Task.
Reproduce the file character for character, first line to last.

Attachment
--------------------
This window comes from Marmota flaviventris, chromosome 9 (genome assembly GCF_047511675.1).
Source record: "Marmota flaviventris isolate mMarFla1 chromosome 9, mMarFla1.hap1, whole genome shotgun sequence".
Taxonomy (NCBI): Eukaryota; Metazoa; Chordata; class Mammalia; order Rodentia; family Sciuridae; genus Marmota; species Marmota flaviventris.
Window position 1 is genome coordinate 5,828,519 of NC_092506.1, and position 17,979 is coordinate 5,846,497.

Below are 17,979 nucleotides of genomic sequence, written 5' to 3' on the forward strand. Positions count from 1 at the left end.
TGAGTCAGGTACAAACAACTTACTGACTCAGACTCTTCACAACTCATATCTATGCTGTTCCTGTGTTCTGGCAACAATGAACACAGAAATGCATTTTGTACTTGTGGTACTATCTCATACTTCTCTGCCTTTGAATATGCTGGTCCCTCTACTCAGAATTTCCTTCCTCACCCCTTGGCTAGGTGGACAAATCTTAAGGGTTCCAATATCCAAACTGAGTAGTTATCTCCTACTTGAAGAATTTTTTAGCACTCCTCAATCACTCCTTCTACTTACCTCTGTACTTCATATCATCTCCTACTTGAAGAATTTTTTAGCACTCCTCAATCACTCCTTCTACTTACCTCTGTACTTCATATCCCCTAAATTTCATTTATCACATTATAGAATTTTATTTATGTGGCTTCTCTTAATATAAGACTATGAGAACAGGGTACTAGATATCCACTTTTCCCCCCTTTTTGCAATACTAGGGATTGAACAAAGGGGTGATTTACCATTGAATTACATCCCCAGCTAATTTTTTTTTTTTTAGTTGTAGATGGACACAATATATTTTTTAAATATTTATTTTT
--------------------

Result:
This window comes from Marmota flaviventris, chromosome 9 (genome assembly GCF_047511675.1).
Source record: "Marmota flaviventris isolate mMarFla1 chromosome 9, mMarFla1.hap1, whole genome shotgun sequence".
Taxonomy (NCBI): Eukaryota; Metazoa; Chordata; class Mammalia; order Rodentia; family Sciuridae; genus Marmota; species Marmota flaviventris.
Window position 1 is genome coordinate 5,828,519 of NC_092506.1, and position 17,979 is coordinate 5,846,497.

Below are 17,979 nucleotides of genomic sequence, written 5' to 3' on the forward strand. Positions count from 1 at the left end.
TGAGTCAGGTACAAACAACTTACTGACTCAGACTCTTCACAACTCATATCTATGCTGTTCCTGTGTTCTGGCAACAATGAACACAGAAATGCATTTTGTACTTGTGGTACTATCTCATACTTCTCTGCCTTTGAATATGCTGGTCCCTCTACTCAGAATTTCCTTCCTCACCCCTTGGCTAGGTGGACAAATCTTAAGGGTTCCAATATCCAAACTGAGTAGTTATCTCCTACTTGAAGAATTTTTTAGCACTCCTCAATCACTCCTTCTACTTACCTCTGTACTTCATATCATCTCCTACTTGAAGAATTTTTTAGCACTCCTCAATCACTCCTTCTACTTACCTCTGTACTTCATATCCCCTAAATTTCATTTATCACATTATAGAATTTTATTTATGTGGCTTCTCTTAATATAAGACTATGAGAACAGGGTACTAGATATCCACTTTTCCCCCCTTTTTGCAATACTAGGGATTGAACAAAGGGGTGATTTACCATTGAATTACATCCCCAGCTAATTTTTTTTTTTTTAGTTGTAGATGGACACAATATATTTTTTAAATATTTATTTTT